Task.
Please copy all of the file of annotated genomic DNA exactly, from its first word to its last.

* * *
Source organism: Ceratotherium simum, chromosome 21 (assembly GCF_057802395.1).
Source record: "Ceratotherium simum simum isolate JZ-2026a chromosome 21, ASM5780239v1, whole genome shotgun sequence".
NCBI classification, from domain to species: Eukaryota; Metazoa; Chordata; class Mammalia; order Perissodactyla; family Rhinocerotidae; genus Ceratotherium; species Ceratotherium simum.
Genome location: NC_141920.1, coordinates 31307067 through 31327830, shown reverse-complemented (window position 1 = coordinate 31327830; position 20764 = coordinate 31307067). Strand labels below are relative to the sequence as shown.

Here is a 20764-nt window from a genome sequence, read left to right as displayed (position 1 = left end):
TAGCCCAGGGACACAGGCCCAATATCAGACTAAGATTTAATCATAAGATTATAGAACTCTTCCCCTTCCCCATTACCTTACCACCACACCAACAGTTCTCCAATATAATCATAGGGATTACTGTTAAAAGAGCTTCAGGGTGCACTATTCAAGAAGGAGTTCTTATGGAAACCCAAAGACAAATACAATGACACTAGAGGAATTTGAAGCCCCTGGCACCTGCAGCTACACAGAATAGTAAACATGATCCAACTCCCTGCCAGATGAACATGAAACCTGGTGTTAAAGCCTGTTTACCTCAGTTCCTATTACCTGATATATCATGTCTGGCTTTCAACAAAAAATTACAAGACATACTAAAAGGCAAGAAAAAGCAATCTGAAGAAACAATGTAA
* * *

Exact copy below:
Source organism: Ceratotherium simum, chromosome 21 (assembly GCF_057802395.1).
Source record: "Ceratotherium simum simum isolate JZ-2026a chromosome 21, ASM5780239v1, whole genome shotgun sequence".
NCBI classification, from domain to species: Eukaryota; Metazoa; Chordata; class Mammalia; order Perissodactyla; family Rhinocerotidae; genus Ceratotherium; species Ceratotherium simum.
Genome location: NC_141920.1, coordinates 31307067 through 31327830, shown reverse-complemented (window position 1 = coordinate 31327830; position 20764 = coordinate 31307067). Strand labels below are relative to the sequence as shown.

Here is a 20764-nt window from a genome sequence, read left to right as displayed (position 1 = left end):
TAGCCCAGGGACACAGGCCCAATATCAGACTAAGATTTAATCATAAGATTATAGAACTCTTCCCCTTCCCCATTACCTTACCACCACACCAACAGTTCTCCAATATAATCATAGGGATTACTGTTAAAAGAGCTTCAGGGTGCACTATTCAAGAAGGAGTTCTTATGGAAACCCAAAGACAAATACAATGACACTAGAGGAATTTGAAGCCCCTGGCACCTGCAGCTACACAGAATAGTAAACATGATCCAACTCCCTGCCAGATGAACATGAAACCTGGTGTTAAAGCCTGTTTACCTCAGTTCCTATTACCTGATATATCATGTCTGGCTTTCAACAAAAAATTACAAGACATACTAAAAGGCAAGAAAAAGCAATCTGAAGAAACAATGTAA